Italy government approves flagship welfare reforms
The reforms, providing income support for the poor and allowing people to retire earlier, are the centre-piece of the government’s expansionary 2019 budget. Critics say they are unsustainable for Italy’s strained public finances.
“These are two measures...this government is proud of,” Prime Minister Giuseppe Conte told reporters after the cabinet signed off on the legislation. “This is a government that keeps its promises.”
It must now be approved by parliament within two months.
The need for an income support scheme, dubbed the “citizens’ income” has been a 5-Star battle cry since its foundation a decade ago, and its determination has strengthened as poverty levels have grown to record highs in recent years.
“This reform will improve the quality of life for 5 million Italians in difficulty,” said 5-Star leader Luigi Di Maio. “We have founded a new welfare state in Italy.”
Italians in absolute poverty, defined as not having enough money to buy a basket of basic goods and services, rose to 5.1 million in 2017, according to the latest data from statistics office ISTAT. That represents a more than three-fold increase in a decade.
The largest proportion live in southern regions which were the bedrock of 5-Star’s support at last June’s election, when it was Italy’s largest party with some 32 percent of the vote.
However, public finance constraints forced the movement to drastically scale back its original blueprint of the citizens’ income, which envisaged an outlay of 17 billion euros ($19.37 billion) in the first year.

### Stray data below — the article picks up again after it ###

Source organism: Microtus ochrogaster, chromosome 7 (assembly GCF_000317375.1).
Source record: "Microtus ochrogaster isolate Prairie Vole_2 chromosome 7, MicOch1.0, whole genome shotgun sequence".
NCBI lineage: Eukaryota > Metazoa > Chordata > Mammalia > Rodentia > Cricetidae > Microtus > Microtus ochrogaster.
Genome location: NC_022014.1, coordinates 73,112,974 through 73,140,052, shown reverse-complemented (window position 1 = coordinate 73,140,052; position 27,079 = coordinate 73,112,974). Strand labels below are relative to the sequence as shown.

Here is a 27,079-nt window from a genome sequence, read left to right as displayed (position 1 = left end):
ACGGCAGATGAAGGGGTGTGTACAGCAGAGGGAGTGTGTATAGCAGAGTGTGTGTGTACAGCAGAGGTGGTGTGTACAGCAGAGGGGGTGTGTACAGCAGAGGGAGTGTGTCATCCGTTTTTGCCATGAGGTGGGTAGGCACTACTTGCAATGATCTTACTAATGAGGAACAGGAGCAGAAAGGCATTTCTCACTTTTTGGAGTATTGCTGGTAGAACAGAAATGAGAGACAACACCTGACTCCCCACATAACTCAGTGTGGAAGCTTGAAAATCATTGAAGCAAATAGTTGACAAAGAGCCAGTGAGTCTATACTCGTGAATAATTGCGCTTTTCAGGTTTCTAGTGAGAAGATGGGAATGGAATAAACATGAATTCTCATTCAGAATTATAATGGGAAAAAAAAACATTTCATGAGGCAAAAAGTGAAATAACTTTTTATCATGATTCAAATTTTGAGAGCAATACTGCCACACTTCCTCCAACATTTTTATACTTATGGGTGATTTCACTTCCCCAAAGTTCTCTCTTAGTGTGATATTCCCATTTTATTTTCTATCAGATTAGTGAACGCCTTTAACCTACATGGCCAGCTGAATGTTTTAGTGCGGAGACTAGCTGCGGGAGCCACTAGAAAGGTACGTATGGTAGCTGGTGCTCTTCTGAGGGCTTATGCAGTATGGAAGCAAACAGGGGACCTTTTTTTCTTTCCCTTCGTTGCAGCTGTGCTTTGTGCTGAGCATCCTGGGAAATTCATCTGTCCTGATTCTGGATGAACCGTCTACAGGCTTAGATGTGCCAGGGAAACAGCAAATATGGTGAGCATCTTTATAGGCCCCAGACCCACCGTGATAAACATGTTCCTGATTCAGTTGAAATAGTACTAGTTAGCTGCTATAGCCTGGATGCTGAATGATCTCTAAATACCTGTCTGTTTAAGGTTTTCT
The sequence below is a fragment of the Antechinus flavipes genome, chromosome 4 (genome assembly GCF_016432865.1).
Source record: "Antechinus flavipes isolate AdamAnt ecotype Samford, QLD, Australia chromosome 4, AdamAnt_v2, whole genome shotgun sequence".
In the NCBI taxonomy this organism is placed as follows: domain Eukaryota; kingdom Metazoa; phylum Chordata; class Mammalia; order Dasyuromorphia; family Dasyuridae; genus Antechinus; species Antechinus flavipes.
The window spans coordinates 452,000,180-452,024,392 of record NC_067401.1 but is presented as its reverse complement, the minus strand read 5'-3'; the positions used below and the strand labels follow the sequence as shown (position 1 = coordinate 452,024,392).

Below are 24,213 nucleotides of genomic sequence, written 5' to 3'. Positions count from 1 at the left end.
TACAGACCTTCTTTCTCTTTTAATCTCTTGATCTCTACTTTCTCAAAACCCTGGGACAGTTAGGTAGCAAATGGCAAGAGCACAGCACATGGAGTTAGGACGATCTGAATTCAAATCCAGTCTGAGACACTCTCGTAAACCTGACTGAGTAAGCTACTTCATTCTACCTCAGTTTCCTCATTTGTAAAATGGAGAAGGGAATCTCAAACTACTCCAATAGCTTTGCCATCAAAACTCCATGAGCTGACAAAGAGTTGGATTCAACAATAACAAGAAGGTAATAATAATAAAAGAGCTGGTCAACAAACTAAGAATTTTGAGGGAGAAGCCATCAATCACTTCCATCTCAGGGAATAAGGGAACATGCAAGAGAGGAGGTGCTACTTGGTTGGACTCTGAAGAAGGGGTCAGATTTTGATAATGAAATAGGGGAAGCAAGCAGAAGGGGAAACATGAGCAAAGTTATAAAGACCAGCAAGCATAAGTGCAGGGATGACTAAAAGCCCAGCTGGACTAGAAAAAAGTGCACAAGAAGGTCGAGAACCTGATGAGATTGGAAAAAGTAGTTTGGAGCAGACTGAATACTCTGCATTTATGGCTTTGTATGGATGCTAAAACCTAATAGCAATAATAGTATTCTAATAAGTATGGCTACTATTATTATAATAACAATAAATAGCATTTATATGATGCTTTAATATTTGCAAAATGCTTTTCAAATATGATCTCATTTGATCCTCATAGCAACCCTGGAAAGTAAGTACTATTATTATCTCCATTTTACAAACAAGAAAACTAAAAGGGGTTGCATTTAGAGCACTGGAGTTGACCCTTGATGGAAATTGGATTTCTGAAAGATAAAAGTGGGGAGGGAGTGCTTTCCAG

The latest version will not take effect until April and will cost state coffers around 7 billion euros this year and 7.8 billion in 2020. It will provide means-tested income support of up to 780 euros per month for a single person living in rented accommodation with no other income.
A family of two adults and a child can receive up to 1,080 euros, while a family of two adults and three children can get up to 1,280 euros. Home-owners do not receive the standard rental contribution which is 280 euros.
The pension reform, championed by the League, rolls back a 2011 law which had sharply raised the retirement age to 67 for many Italians, with further increases scheduled to match rising life expectancy.
Under the new rules, people will be able to retire when the sum of their age (62)and the years of their pension contributions (38) adds up to 100.
“I am very happy to have turned words into facts,” said League chief Matteo Salvini, standing alongside Conte and Di Maio, adding he hoped to govern with them for the next 10 years.
The changes, which will take effect from April for private sector workers and August for state employees, will cost 4 billion euros this year and just over 8 billion in 2020.
The 2011 reform, passed at the height of a debt crisis, left hundreds of thousands of Italians who had quit work early expecting to retire shortly afterwards, stranded for years with neither a job nor a pension.
The government says the new rules will end their plight while allowing older, less motivated workers to retire and free up jobs for the young unemployed.
Critics argue that in the long-term Italy’s large public debt and ageing population mean it cannot afford to lower the retirement age.